Not all the enlisted Sailors in Navy Medicine are hospital corpsman. Meet Personnel Specialist 1st Class Briana Marlin.
The Caldwell, Idaho native is assigned to Navy Medicine Readiness and Training Command (NMRTC) Bremerton.
Shortly after graduating from Caldwell Senior High School, Marlin headed to the recruiting office to continue her family’s military service.
“When I decided to join the Navy, it was to see the world and continue my education,” said Marlin “I have a long line of family members who served. That was something I was very proud of and wanted to follow in their footsteps.”
Seeing the world is exactly what Marlin has been able to do. Two deployments aboard the Nimitz-class aircraft carrier USS John C. Stennis (CVN 74) provided Marlin the opportunity to visit such foreign destinations as Bahrain, Dubai, Malaysia, Singapore and Thailand.
“Those two things – seeing the world and furthering my education – were accomplished with being in five different countries during deployments and receiving my Bachelor of Arts in Health Care Administration in July 2019,” she said.
At this point in her career, Marlin was not yet in the Navy Medicine community. Her journey there was unexpected but life-changing.
“What wasn’t in my plan was falling in love and marrying my best friend,” she said. “We went on two deployments together and on April 25, 2017, he proposed to me at the top of Diamond Head in Hawaii and our adventure together has been going since. I couldn’t imagine doing this Navy thing with anybody else.”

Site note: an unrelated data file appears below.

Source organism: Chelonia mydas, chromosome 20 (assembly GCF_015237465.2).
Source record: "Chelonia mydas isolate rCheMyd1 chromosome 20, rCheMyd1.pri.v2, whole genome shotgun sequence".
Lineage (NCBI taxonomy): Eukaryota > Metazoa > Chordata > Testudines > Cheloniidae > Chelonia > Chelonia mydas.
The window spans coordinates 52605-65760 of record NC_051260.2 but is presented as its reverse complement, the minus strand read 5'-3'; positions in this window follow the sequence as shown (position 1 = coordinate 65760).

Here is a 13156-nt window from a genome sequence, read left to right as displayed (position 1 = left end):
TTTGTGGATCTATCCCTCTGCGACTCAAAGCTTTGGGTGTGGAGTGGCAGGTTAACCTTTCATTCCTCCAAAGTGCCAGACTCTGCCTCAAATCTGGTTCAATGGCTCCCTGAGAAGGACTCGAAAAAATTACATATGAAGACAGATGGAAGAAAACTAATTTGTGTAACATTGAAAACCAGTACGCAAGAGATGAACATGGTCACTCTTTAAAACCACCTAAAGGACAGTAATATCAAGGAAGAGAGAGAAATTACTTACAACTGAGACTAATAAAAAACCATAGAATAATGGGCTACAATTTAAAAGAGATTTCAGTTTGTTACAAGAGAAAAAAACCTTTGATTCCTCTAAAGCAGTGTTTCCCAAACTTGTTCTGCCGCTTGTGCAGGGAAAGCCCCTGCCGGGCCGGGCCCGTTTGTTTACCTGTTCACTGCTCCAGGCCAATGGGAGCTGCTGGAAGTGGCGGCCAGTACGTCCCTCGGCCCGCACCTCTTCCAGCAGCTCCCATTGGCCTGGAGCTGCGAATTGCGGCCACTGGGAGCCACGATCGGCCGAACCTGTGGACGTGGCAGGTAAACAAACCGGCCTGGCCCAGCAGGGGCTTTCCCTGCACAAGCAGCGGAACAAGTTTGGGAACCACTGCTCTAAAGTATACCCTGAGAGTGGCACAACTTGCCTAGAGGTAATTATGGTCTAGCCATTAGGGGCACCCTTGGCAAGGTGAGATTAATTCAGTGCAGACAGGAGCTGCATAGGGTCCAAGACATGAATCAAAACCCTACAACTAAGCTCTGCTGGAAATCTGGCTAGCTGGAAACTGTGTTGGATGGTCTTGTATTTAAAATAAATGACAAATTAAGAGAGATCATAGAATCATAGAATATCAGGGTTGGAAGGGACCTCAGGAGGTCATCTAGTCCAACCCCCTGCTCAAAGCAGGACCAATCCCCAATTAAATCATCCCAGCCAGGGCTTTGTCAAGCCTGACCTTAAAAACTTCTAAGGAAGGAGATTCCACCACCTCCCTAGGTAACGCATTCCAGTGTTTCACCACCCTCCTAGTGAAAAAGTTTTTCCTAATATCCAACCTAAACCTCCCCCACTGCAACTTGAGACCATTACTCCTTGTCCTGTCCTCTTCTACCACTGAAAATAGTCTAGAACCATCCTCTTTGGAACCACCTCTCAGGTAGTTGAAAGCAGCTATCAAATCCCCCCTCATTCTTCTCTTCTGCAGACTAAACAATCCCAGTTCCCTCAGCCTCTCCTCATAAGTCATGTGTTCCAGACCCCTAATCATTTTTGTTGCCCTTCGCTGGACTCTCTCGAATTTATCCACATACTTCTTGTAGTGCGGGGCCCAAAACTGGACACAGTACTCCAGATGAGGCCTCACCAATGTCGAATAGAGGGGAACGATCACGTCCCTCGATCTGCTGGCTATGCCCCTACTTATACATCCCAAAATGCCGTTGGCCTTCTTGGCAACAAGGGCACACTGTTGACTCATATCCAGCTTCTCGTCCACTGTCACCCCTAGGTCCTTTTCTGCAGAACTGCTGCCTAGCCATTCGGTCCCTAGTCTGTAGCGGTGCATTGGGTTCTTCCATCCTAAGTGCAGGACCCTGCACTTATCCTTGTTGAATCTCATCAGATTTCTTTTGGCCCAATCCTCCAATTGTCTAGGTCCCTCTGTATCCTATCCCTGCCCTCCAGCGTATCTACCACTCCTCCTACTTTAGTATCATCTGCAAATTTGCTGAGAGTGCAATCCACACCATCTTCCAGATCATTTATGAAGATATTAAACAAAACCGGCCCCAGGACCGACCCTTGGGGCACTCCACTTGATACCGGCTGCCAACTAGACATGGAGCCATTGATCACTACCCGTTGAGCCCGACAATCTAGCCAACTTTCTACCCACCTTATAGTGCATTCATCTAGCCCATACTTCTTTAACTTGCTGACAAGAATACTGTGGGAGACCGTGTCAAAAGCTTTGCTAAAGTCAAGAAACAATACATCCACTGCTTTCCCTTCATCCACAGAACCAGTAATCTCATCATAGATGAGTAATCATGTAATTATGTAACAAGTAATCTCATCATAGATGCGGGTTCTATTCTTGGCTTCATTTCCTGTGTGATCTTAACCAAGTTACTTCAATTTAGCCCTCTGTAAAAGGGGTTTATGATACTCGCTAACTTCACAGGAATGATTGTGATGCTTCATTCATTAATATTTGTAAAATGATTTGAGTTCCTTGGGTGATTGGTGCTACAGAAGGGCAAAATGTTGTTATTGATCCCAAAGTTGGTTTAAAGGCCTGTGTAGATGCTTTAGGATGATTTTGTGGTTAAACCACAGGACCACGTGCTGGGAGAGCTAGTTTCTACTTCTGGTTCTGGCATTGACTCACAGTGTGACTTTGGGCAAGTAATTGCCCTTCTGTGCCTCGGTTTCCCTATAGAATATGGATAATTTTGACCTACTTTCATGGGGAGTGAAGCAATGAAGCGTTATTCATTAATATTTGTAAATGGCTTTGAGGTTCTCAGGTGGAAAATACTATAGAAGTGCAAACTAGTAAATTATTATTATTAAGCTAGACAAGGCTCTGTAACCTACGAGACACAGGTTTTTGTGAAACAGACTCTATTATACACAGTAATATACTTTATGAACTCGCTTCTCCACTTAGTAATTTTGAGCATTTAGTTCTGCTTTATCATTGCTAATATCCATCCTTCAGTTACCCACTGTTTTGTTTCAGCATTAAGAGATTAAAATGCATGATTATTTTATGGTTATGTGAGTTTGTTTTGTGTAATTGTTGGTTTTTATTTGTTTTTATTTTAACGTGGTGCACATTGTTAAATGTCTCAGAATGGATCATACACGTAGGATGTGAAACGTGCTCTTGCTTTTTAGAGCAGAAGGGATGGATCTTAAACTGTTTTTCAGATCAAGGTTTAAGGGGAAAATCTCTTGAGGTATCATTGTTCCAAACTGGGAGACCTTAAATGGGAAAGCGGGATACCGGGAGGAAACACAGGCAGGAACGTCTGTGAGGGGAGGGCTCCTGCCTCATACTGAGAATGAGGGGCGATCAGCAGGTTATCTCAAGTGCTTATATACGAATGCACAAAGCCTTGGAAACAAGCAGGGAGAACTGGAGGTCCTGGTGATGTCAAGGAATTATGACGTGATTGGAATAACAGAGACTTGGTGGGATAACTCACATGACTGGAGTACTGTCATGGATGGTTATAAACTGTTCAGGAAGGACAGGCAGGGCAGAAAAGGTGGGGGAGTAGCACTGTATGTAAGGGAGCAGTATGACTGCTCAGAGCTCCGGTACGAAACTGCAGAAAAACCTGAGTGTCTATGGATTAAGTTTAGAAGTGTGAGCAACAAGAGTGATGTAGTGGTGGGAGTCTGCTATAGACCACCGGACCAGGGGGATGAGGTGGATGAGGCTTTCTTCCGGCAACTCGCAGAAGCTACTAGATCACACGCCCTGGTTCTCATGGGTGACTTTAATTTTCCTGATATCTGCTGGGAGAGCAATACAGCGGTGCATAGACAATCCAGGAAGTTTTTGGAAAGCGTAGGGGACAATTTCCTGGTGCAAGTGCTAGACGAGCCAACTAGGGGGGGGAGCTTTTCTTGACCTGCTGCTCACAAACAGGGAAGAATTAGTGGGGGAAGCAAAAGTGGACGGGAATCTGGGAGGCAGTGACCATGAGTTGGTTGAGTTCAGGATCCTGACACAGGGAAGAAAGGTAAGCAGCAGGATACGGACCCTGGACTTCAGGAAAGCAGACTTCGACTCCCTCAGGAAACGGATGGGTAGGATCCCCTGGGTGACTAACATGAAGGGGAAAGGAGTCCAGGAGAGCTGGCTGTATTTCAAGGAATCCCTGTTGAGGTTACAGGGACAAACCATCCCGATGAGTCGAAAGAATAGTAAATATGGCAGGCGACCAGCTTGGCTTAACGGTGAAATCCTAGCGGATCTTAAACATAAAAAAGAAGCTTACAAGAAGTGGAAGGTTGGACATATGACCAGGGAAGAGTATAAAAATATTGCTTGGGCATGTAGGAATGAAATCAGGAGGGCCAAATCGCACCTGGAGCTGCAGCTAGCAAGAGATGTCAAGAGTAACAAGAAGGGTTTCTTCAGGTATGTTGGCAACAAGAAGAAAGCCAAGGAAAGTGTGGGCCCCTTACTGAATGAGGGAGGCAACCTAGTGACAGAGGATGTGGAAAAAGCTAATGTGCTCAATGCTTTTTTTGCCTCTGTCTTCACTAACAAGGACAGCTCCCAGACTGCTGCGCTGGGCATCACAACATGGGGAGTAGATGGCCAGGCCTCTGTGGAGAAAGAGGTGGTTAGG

According to the Navy Personnel Command website, military couples may not be permanently assigned to the same ship or the same shipboard deployable command. There is a spouse co-location program that allows married military members be assigned in the same geographic area.
“Honestly, Navy Medicine wasn’t in my view but being co-located with my husband put on the USS Nimitz, and I was told I would be coming to NMRTC Bremerton,” explained Marlin. “After getting here, I got to see what it was like and my ultimate goal is to put in an officer package through the Medical Service Corps In-Service Procurement Program (MSC-IPP) so I can continue to better Navy Medicine.”
MSC-IPP allows active duty Sailors an opportunity to become commissioned as an officer in the medical field. Members who are chosen are given formal college training in areas such as health care administration, physician assistance, environmental health, radiation health, industrial hygiene, pharmacy, occupational therapy, and social work.
Since being assigned to NMRTC Bremerton, some of the many hats Marlin has worn are assistant leading petty officer, personnel supervisor in the Human Resources Department, assistant sponsor coordinator and assistance command fitness leader.
“This being my first assignment in Navy Medicine, I have enjoyed it here,” said Marlin. “I have met some great people who have become mentors and friends to me. I picked up rank while here, finished my degree in Health Care Administration here and am in the process of working on a commissioning package for MSC-IPP.”
Right now, she serves as an assistant career counselor at NMRTC Bremerton. When asked how her duty contributes to the Navy surgeon general’s priority of operational readiness Marlin said, “By continuing to help Sailors with their career paths and continue to improve retention efforts within the hospital and surrounding clinics.”
When asked to sum up her experience with Navy Medicine in one sentence, Marlin replied, “My experience with Navy Medicine has been eventful and rewarding and has allowed for me to succeed in multiple aspects of my life and career.”